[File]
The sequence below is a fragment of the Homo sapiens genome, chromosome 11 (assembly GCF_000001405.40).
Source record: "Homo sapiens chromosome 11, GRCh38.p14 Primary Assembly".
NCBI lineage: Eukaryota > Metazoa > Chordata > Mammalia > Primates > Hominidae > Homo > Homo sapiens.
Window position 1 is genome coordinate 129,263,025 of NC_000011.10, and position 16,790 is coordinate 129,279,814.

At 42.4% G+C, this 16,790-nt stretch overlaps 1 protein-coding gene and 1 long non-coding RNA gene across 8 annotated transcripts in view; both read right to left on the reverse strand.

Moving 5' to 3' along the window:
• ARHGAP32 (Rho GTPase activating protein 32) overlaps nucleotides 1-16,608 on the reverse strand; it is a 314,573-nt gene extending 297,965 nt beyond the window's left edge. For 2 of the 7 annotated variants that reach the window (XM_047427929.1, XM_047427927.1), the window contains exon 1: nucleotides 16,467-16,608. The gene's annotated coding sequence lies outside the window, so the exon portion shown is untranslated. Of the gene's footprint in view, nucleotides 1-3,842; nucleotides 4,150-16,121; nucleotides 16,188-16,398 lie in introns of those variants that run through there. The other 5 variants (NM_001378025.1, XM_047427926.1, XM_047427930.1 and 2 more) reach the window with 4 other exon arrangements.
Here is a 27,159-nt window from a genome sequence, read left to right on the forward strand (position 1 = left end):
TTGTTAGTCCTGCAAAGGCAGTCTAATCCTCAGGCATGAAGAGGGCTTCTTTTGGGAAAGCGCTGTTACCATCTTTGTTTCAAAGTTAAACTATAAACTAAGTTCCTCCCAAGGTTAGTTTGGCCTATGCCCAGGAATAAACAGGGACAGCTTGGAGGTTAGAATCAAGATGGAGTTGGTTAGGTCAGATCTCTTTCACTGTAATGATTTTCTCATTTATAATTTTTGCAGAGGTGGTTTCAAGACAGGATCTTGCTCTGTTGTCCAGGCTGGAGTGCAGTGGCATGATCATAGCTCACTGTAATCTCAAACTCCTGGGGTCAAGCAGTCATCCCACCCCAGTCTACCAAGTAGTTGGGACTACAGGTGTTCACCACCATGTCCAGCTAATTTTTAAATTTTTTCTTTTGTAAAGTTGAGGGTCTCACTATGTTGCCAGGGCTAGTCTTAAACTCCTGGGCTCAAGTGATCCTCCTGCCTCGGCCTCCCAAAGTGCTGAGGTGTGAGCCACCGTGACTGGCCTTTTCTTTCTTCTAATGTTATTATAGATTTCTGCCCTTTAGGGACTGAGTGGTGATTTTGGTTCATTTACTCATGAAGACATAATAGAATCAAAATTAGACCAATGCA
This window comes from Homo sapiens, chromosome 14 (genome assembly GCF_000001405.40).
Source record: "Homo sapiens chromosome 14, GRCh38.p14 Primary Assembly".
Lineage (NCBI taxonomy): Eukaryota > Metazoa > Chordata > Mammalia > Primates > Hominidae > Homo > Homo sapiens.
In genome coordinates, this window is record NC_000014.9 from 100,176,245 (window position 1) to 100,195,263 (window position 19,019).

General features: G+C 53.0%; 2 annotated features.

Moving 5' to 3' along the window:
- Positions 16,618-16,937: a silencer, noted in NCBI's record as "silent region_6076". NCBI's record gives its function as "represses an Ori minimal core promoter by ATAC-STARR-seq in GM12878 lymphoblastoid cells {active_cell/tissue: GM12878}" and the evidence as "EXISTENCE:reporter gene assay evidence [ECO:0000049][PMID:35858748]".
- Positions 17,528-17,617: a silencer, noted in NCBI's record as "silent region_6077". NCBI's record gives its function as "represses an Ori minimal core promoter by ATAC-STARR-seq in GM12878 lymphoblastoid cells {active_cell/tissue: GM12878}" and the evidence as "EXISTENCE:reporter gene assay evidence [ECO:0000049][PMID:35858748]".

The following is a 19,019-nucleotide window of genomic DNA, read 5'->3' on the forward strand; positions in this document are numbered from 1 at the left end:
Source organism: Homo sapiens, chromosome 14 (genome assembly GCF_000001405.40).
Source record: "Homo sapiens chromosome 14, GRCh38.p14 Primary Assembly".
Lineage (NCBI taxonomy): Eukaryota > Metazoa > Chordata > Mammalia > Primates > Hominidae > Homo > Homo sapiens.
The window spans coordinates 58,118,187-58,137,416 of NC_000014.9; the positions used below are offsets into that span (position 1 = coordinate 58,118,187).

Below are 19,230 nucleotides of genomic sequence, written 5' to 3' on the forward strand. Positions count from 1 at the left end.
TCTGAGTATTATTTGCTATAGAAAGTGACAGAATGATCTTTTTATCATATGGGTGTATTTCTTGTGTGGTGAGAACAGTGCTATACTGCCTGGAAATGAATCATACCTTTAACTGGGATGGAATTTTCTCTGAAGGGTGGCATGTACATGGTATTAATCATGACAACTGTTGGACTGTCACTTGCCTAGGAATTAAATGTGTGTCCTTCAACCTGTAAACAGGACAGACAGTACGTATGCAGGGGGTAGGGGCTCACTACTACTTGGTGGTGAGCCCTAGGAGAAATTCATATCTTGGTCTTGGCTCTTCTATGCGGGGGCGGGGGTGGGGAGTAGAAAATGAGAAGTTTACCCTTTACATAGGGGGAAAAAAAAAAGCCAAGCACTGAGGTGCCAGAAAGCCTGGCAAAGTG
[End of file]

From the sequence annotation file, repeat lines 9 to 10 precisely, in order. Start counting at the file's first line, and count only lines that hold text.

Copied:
TTGTTAGTCCTGCAAAGGCAGTCTAATCCTCAGGCATGAAGAGGGCTTCTTTTGGGAAAGCGCTGTTACCATCTTTGTTTCAAAGTTAAACTATAAACTAAGTTCCTCCCAAGGTTAGTTTGGCCTATGCCCAGGAATAAACAGGGACAGCTTGGAGGTTAGAATCAAGATGGAGTTGGTTAGGTCAGATCTCTTTCACTGTAATGATTTTCTCATTTATAATTTTTGCAGAGGTGGTTTCAAGACAGGATCTTGCTCTGTTGTCCAGGCTGGAGTGCAGTGGCATGATCATAGCTCACTGTAATCTCAAACTCCTGGGGTCAAGCAGTCATCCCACCCCAGTCTACCAAGTAGTTGGGACTACAGGTGTTCACCACCATGTCCAGCTAATTTTTAAATTTTTTCTTTTGTAAAGTTGAGGGTCTCACTATGTTGCCAGGGCTAGTCTTAAACTCCTGGGCTCAAGTGATCCTCCTGCCTCGGCCTCCCAAAGTGCTGAGGTGTGAGCCACCGTGACTGGCCTTTTCTTTCTTCTAATGTTATTATAGATTTCTGCCCTTTAGGGACTGAGTGGTGATTTTGGTTCATTTACTCATGAAGACATAATAGAATCAAAATTAGACCAATGCA
This window comes from Homo sapiens, chromosome 14 (genome assembly GCF_000001405.40).